Gunnedah and District Chamber of Commerce has welcomed a proposal to reduce the cost of license renewal under the NSW Government’s Better Business reforms.
The proposed reform would see renewal fees of up to $605 every three years reduced to a $51 processing fee for an update to be completed every five years.
The licenses that will impacted include decorating, painting, fencing, glazing, kitchen and bathroom benchtop installation, splashback installation, paving, shower screen installation, ducting/mechanical ventilation, shade sails and shade systems installation, dry plastering, wet plastering and minor maintenance/cleaning.
Gunnedah chamber president Stacey Cooke said the reforms were “a great initiative that will ultimately impact positively both the provider and consumer”.
“It is a positive step forward to see the government recognise the unnecessary administration and costly requirements put on tradies and small business owners,” she said.
“It is a common complaint that tiresome administration work impedes the ability to just get a job done.”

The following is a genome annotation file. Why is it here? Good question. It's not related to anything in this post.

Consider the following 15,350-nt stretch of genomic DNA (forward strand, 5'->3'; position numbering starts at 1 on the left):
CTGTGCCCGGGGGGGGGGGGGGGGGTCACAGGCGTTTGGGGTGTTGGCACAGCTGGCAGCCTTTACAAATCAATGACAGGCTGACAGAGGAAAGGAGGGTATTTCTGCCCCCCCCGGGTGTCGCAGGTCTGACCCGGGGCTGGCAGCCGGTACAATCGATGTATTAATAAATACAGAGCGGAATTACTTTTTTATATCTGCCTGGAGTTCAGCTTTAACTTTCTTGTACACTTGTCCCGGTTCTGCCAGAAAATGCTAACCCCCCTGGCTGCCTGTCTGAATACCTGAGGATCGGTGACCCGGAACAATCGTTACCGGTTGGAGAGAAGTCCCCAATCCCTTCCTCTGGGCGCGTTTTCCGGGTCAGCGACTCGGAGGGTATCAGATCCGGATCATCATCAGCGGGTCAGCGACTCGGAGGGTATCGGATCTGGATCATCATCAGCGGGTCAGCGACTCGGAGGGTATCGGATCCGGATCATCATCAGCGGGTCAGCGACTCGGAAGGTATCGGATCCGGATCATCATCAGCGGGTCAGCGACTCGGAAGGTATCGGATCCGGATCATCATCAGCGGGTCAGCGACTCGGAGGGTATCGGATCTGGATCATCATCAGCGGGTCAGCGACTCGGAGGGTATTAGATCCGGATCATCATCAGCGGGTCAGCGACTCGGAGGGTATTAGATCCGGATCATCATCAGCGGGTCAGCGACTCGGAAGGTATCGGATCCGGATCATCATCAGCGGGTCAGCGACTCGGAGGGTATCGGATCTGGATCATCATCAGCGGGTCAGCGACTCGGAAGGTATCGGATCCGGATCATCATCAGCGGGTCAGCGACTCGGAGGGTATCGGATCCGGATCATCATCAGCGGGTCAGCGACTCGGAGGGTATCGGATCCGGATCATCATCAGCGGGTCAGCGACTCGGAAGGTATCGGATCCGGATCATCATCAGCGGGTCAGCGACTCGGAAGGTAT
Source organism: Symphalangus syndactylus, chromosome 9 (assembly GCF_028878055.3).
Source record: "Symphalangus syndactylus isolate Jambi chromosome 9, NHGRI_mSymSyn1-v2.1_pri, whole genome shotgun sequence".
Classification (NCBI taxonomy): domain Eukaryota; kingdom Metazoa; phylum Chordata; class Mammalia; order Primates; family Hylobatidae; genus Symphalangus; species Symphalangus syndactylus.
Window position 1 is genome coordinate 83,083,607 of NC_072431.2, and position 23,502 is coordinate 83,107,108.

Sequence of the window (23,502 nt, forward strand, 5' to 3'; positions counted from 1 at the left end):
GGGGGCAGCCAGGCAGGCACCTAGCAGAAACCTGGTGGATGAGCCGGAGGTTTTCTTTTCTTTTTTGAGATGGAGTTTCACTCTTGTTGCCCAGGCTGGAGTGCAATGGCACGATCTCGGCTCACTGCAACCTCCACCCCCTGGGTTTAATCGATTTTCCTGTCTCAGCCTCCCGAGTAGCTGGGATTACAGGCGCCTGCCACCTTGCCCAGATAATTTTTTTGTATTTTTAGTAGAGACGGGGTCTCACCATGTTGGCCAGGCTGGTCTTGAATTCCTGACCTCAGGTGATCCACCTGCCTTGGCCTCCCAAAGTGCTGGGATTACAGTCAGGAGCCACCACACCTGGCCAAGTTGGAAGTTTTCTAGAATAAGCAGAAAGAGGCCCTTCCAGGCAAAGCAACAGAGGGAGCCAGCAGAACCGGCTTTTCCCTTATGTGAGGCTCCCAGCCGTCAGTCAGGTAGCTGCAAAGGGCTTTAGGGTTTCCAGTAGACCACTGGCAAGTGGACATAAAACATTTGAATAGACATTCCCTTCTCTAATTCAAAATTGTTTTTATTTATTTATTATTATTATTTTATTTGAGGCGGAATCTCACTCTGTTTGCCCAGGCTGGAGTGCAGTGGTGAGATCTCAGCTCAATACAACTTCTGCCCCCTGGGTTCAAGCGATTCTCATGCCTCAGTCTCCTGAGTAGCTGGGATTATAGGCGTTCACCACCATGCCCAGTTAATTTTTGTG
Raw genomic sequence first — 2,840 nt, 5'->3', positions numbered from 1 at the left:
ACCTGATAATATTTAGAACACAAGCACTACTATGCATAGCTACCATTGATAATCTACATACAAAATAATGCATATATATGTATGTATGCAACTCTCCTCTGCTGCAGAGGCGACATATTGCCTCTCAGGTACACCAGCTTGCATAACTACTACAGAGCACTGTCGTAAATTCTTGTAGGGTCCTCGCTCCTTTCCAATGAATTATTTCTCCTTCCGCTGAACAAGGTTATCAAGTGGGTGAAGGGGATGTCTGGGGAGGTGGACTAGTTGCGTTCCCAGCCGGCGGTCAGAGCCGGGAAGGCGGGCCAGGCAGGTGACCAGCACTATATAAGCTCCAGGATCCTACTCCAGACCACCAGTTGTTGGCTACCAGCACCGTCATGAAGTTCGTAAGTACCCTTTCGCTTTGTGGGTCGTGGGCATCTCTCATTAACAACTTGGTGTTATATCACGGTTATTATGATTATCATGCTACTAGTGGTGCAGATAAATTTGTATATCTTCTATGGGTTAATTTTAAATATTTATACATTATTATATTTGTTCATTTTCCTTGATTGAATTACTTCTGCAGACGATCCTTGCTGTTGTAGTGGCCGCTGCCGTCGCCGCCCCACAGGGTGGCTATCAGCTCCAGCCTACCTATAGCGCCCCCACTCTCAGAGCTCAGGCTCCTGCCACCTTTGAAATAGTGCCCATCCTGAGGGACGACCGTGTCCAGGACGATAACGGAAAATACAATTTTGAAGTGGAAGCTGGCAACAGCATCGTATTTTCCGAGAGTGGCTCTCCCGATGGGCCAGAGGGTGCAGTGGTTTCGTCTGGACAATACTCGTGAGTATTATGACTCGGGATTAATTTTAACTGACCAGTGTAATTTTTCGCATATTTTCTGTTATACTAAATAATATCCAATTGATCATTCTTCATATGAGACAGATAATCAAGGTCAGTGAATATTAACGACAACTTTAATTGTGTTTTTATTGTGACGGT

Vice-president Michael Broekman said the reforms could also help reduce the skills shortage, especially if the process of relicensing is simplified.
“If we have tradies wanting to get back into their industry, we need to be able to encourage that to fill the skills gap and by helping people that are good at their jobs but maybe not good at the pen to be able to achieve compliance with the minimum amount of fuss is worth just as much as monetary discounts,” he said.
“They don’t want to waste half a day trying to get re-licensed.”
Mr Broekman said too often tradies were confounded by the wording in legislation and he’d love to see a return to “plain English legislation”.
“The government has this absolute desire to make every single form and every single piece of their website so complicated that the average Joe Blow can’t understand it. It’s convoluted,” he said.
“They treat everyone at the highest level of academic capacity.
“They assess you in relation to legislation but they haven’t got a directive within their department to assist.”
Mr Broekman said if workplaces were to become “all-inclusive”, it was important to move away from “the direction of self assessment, self-determination and ‘all the best in trying to find the information on our website’.”
“Many inspectors… in the workplace are scared to give advice because they’re regulators and not consultants but if NSW want to be open for business and wants to keep leading the way as being the number one state, we need to become a more helpful bureaucracy to try and get through the legislation and get through the regulations,” he said.
“There should be areas people should be able to ask help and access help easily without concerns of being victimised.”
Legislation to introduce the Better Business Reforms will be before parliament later this month.